1. Regulatory advocacy resources select “legislative and regulatory advocacy”
A way of life
Serving as manager at Beaver Falls Teachers Federal isn’t a job—it’s a way of life. Only five people have held the position since the credit union formed in 1938, and all worked from home.
McMillen received her indoctrination in 1971 when fellow math teacher Donald Hicks, then the manager, recruited her onto the board and instilled within her a passion for credit union principles.
“He would host board meetings in his home,” McMillen recalls. “After school, I’d go to his home and have dinner with his family. I saw what the credit union meant to him, and he’d tell me stories about all the people the credit union helped who probably couldn’t get help anywhere else.”
Like her predecessors, McMillen goes the extra mile to serve members. She implemented online banking at Beaver Falls Teachers Federal as an after-hours project with the help of an NCUA grant for small credit unions. She received an iPad as a gift from her husband so she could better monitor emails from members while she’s on the go throughout the district.
Likewise, managing Eagle Can Employees Federal has become a major part of Frey’s identity. Officially, he works about 15 hours per week, but he’s never really off the clock.
“When you do this for a while, it gets into your blood,” says Frey, who first became involved with the credit union more than 30 years ago as a board member. “It’s something you do because of the sense of satisfaction you get from helping people.”
Formidable obstacles ahead
It’s difficult for small credit unions to keep up with a growing regulatory burden, expanding technology demands, and members’ appetite for quicker and more sophisticated services.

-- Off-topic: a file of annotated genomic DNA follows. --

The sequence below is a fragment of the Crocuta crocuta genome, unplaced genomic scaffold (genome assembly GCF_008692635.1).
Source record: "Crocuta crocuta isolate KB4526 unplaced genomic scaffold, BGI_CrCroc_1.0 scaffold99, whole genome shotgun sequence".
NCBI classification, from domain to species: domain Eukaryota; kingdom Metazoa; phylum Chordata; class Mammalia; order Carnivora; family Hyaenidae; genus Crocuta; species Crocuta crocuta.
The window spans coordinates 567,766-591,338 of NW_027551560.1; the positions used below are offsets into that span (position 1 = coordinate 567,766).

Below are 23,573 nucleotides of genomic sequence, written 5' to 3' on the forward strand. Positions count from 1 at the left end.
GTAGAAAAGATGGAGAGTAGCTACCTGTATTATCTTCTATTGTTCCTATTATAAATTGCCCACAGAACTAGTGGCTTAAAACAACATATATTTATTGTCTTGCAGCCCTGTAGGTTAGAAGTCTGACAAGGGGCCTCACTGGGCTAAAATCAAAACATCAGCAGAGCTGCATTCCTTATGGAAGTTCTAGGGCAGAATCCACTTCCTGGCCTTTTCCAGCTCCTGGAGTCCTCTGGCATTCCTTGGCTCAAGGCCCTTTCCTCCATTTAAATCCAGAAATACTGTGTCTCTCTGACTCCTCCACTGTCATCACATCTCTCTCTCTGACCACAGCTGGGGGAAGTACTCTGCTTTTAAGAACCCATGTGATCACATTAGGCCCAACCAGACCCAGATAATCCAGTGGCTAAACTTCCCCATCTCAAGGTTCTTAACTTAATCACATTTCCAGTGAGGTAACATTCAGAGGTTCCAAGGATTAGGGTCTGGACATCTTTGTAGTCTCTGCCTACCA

Frey and McMillen lean heavily on WVCUL and Pennsylvania Credit Union Association, respectively, as well as CUNA and NCUA’s Office of Small Credit Union Initiatives, for help—especially in navigating compliance issues.
Frey regularly attends WVCUL seminars and has been an officer and program director in the local chapter. On-site, he receives help running the credit union from another longtime Eagle Manufacturing Co. employee, Jim Cavalier.
For additional support, McMillen turns to Denise Godwin, assistant manager and treasurer, and Richard “Pete” Kinkead, who previously ran the credit union.
But if NCUA finalizes its proposal in its current form, Beaver Falls Teachers Federal’s existence could hinge on the board’s ability to find a replacement for McMillen.
“Moving the credit union to another location is really going to be a challenge,” she says. “I’m going to be 69 this year. I don’t mind running the credit union from my home because of the flexibility it gives me. But could we find somebody else willing to run the credit union from a different location and be ready in two years? I don’t know.”
The credit union has survived rough transitions in the past, she points out. As Beaver Falls Teachers Federal celebrates three-quarters of a century in existence, the credit union will call on that persevering spirit once again.
“We sure hope we’re here 75 years from now,” she says.
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